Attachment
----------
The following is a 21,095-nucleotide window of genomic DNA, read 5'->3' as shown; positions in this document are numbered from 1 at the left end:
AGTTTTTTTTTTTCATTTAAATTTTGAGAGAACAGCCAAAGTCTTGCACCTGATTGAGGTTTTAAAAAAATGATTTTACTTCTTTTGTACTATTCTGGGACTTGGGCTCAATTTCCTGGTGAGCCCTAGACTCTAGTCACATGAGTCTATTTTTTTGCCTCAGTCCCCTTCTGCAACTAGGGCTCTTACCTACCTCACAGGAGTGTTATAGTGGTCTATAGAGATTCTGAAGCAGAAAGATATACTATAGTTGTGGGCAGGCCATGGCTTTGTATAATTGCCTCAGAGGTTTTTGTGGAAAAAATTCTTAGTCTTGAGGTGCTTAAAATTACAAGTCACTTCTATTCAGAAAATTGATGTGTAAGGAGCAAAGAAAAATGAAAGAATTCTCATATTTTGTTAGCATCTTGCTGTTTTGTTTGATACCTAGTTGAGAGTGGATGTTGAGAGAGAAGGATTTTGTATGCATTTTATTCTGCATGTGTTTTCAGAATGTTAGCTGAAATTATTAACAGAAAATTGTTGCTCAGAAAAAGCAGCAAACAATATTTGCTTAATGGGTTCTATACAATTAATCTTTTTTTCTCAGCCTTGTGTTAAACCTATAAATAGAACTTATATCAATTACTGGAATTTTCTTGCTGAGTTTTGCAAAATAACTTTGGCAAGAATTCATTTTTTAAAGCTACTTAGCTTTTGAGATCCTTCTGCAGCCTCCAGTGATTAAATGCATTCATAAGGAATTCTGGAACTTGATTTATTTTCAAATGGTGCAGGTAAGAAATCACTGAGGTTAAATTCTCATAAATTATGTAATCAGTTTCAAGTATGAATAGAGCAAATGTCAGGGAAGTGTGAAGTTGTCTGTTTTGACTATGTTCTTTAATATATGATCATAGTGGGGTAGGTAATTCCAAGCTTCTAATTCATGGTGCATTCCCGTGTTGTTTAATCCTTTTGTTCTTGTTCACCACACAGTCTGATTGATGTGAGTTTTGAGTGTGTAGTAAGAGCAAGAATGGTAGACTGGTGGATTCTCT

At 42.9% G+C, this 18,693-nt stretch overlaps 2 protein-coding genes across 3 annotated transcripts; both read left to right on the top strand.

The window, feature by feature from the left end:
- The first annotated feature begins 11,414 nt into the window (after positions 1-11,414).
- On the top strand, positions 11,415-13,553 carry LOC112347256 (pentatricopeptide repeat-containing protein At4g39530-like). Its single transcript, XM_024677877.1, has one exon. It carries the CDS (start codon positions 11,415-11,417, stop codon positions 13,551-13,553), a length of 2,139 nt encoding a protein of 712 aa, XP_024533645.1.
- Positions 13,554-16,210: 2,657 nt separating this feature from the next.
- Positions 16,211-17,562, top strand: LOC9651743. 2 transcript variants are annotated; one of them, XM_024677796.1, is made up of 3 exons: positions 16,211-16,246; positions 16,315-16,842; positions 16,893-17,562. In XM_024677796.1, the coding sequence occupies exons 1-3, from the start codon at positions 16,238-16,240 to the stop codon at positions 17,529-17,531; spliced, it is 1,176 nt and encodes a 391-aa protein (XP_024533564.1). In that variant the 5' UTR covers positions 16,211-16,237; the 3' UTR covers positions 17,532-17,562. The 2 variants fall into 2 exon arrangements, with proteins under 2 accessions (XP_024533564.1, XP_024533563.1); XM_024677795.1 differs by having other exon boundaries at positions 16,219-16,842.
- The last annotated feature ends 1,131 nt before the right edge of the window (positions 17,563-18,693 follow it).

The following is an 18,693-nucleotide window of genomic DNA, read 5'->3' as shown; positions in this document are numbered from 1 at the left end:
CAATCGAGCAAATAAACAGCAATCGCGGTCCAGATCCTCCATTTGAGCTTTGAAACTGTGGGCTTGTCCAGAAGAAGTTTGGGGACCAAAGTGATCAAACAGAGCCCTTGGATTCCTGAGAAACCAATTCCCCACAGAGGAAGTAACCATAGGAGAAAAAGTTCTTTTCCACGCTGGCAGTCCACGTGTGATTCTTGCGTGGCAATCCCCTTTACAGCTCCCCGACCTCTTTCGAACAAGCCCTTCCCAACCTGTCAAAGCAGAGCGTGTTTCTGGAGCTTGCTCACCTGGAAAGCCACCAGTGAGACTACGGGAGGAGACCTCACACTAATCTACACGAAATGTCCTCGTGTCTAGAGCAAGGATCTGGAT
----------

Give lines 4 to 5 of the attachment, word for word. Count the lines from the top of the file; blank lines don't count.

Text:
The window, feature by feature from the left end:
- The first annotated feature begins 11,414 nt into the window (after positions 1-11,414).